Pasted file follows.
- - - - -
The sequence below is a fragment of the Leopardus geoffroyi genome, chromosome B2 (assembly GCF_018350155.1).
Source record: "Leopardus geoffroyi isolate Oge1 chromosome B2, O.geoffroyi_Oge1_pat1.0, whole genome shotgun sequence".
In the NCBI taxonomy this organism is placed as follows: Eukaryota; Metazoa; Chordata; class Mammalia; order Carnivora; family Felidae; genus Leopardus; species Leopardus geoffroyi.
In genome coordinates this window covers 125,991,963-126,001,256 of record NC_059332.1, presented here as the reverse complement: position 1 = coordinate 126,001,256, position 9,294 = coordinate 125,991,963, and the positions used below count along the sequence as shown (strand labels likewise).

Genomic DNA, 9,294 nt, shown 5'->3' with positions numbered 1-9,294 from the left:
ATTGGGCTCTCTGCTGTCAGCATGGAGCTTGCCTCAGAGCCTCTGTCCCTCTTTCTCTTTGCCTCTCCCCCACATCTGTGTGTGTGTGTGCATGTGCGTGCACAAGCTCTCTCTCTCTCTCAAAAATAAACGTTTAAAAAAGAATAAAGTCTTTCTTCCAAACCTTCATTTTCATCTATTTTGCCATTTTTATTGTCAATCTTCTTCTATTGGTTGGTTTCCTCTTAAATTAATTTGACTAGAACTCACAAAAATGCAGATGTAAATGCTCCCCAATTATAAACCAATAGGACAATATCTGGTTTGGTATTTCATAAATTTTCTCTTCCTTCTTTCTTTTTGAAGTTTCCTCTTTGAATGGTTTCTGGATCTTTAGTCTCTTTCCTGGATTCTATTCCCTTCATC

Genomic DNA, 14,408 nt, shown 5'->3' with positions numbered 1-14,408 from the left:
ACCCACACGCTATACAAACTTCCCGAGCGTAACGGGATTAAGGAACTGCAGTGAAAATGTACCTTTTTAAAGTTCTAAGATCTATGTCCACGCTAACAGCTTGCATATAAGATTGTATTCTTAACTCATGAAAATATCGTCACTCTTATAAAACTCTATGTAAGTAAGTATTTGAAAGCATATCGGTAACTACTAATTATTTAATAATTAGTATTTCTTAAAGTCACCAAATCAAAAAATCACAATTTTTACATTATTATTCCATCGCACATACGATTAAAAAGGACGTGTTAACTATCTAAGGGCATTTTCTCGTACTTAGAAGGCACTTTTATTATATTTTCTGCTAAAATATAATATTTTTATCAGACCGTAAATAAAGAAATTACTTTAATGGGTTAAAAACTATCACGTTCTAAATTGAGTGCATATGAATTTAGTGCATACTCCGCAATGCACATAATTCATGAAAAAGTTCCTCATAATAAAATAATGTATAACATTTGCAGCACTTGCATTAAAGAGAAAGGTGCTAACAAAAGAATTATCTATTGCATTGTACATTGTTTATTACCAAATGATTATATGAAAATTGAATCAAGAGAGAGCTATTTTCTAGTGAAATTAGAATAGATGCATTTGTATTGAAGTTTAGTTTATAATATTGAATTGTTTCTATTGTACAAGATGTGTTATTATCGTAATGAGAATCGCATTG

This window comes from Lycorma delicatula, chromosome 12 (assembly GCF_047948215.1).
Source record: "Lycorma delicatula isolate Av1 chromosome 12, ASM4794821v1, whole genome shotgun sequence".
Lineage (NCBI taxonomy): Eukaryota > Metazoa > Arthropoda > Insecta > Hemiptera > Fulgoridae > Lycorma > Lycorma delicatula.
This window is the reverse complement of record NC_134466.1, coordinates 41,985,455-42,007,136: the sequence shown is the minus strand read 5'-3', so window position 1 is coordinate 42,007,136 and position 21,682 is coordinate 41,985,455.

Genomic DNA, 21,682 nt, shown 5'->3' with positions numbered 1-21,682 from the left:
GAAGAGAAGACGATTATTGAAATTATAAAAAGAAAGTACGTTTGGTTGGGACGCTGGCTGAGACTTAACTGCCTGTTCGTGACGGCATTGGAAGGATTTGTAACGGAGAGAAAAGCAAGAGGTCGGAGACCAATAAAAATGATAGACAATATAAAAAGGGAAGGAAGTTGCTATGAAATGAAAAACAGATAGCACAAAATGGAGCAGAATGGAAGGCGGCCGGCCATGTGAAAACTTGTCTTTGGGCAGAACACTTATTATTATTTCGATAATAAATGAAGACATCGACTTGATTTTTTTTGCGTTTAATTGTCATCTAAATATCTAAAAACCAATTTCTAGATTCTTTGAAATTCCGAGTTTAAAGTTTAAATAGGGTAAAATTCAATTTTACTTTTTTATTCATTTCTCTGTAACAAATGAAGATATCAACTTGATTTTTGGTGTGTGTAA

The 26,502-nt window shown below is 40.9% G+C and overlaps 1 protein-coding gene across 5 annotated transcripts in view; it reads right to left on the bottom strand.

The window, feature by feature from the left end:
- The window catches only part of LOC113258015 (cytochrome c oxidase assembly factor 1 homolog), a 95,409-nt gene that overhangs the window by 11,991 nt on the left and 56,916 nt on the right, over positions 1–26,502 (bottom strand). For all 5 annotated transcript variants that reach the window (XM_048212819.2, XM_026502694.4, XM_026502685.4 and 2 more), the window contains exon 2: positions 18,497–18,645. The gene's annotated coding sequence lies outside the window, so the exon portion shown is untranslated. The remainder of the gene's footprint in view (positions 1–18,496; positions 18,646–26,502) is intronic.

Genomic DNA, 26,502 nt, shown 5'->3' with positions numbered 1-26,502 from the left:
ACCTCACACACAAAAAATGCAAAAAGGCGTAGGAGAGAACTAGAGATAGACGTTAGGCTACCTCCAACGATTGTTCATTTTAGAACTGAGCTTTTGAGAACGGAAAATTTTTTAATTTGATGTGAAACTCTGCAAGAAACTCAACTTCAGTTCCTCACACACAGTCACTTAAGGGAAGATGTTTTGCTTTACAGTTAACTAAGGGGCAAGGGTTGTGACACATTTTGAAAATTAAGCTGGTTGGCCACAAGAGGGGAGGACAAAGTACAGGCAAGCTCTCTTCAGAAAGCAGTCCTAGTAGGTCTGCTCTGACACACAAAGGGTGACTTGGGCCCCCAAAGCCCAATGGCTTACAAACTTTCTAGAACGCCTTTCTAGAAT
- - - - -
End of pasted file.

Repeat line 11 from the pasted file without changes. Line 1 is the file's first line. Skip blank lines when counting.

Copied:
Lineage (NCBI taxonomy): Eukaryota > Metazoa > Arthropoda > Insecta > Hemiptera > Fulgoridae > Lycorma > Lycorma delicatula.